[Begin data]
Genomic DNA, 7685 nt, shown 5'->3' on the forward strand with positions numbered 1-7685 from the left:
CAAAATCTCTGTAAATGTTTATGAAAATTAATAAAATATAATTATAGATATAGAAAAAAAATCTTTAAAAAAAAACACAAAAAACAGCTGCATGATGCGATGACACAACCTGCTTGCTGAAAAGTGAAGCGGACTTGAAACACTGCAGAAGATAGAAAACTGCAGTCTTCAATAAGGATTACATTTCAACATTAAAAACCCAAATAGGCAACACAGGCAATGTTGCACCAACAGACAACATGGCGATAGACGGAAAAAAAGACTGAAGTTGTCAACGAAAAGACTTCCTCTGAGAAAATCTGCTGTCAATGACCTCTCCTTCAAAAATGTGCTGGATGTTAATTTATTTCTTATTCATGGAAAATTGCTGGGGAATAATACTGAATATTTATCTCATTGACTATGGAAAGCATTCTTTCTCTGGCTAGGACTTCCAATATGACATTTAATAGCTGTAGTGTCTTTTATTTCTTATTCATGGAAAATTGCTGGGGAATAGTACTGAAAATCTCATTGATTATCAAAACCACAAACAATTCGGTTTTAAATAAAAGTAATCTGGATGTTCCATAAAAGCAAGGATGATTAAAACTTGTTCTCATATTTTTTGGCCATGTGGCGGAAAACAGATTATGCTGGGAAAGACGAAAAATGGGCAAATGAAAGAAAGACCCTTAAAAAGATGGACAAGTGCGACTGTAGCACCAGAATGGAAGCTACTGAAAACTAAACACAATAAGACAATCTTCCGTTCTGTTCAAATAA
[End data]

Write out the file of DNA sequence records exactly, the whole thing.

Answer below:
Genomic DNA, 7685 nt, shown 5'->3' on the forward strand with positions numbered 1-7685 from the left:
CAAAATCTCTGTAAATGTTTATGAAAATTAATAAAATATAATTATAGATATAGAAAAAAAATCTTTAAAAAAAAACACAAAAAACAGCTGCATGATGCGATGACACAACCTGCTTGCTGAAAAGTGAAGCGGACTTGAAACACTGCAGAAGATAGAAAACTGCAGTCTTCAATAAGGATTACATTTCAACATTAAAAACCCAAATAGGCAACACAGGCAATGTTGCACCAACAGACAACATGGCGATAGACGGAAAAAAAGACTGAAGTTGTCAACGAAAAGACTTCCTCTGAGAAAATCTGCTGTCAATGACCTCTCCTTCAAAAATGTGCTGGATGTTAATTTATTTCTTATTCATGGAAAATTGCTGGGGAATAATACTGAATATTTATCTCATTGACTATGGAAAGCATTCTTTCTCTGGCTAGGACTTCCAATATGACATTTAATAGCTGTAGTGTCTTTTATTTCTTATTCATGGAAAATTGCTGGGGAATAGTACTGAAAATCTCATTGATTATCAAAACCACAAACAATTCGGTTTTAAATAAAAGTAATCTGGATGTTCCATAAAAGCAAGGATGATTAAAACTTGTTCTCATATTTTTTGGCCATGTGGCGGAAAACAGATTATGCTGGGAAAGACGAAAAATGGGCAAATGAAAGAAAGACCCTTAAAAAGATGGACAAGTGCGACTGTAGCACCAGAATGGAAGCTACTGAAAACTAAACACAATAAGACAATCTTCCGTTCTGTTCAAATAA